But the confused councilors could only manage a bushel full of motions, some that even the makers wound up voting against. At the end they were pretty much where they started, plowing little new ground in the long-running debate. There was many a beet red face in the chamber by the time all was said and done, but the Bookies position seems to be on borrowed time as the council made a decision that was long overdue.

That begs the question – why is it so hard for these two fine groups to get along? Given their ultimate goals, they would seem to be two peas in a pod. But whenever the bean-counters get involved, it can leave a bitter taste in many mouths. Yet it would be nice if everyone could come together and simply reflect on a higher purpose and a common goal. So let’s gather in the parking lot, join hands, and begin the healing process.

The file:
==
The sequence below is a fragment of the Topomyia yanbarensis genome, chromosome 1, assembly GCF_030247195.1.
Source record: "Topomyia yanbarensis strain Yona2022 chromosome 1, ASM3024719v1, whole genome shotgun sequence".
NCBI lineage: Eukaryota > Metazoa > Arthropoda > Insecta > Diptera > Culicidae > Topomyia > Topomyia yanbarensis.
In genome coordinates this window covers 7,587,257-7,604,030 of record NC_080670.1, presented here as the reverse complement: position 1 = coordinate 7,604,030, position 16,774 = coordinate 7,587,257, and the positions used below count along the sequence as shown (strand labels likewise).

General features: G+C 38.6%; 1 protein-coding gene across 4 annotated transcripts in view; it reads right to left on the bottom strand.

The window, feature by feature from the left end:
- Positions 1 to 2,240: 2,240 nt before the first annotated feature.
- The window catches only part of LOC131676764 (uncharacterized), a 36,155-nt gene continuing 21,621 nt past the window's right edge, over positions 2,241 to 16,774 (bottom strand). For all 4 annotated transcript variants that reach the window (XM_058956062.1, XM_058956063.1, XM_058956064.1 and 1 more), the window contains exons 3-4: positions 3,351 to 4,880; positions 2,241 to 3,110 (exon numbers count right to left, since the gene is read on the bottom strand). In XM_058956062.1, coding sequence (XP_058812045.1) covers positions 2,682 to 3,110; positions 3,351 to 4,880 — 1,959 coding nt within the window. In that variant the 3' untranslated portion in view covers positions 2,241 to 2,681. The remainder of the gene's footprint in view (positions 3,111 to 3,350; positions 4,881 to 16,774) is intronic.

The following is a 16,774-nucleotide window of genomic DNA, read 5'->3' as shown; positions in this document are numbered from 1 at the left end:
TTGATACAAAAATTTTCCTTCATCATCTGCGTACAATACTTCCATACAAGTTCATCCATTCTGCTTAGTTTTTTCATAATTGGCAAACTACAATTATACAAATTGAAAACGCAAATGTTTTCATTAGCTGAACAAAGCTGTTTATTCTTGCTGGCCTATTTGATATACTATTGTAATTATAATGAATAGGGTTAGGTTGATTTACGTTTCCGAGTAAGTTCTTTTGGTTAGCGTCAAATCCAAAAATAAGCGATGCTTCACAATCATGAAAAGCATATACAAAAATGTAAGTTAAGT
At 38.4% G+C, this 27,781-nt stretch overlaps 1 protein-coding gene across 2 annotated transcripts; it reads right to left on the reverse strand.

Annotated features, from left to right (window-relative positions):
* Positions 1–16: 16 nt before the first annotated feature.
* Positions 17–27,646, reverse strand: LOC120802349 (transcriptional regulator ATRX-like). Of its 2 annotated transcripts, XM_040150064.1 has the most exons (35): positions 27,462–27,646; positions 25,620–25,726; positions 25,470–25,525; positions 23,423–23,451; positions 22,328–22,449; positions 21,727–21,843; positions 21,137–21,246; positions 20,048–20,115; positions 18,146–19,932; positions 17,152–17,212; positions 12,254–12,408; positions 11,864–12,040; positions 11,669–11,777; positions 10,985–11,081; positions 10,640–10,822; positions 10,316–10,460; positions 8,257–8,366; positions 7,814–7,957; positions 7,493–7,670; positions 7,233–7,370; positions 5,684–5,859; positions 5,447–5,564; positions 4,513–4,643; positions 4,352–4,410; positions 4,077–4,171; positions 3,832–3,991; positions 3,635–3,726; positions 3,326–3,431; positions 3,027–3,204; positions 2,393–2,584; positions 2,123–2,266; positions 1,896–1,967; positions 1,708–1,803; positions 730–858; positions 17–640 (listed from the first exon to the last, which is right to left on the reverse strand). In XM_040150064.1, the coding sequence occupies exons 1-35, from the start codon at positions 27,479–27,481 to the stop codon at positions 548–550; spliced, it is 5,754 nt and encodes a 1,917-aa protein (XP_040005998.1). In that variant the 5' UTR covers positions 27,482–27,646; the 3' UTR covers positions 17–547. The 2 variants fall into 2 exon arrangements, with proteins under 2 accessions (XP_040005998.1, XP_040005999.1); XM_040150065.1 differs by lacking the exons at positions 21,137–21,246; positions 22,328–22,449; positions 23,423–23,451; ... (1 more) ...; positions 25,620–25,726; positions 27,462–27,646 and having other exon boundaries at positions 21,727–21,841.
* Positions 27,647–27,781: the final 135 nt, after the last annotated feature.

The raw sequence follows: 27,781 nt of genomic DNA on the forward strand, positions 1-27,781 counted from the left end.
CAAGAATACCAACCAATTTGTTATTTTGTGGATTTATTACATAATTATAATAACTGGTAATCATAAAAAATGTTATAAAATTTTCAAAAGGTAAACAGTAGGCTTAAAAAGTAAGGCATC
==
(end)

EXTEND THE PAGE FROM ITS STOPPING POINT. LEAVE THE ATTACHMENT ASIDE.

Lettuce pray…

Bill Gouveia is a local columnist who loves both vegetables and books. He can be read on these pages, fed almost anytime, and reached at

Debate No Longer a Real Part of the Process

This colum originally appeared in the Sun Chronicle on February 27, 2012

I really long for the days when government was a place where ideas were discussed rather than methodically executed, when the outcome of legislative sessions were determined during the actual process and not before it, when people went to Town Meetings to decide rather than dictate.

I miss the bygone era when debate – true debate – was a meaningful part of our political process.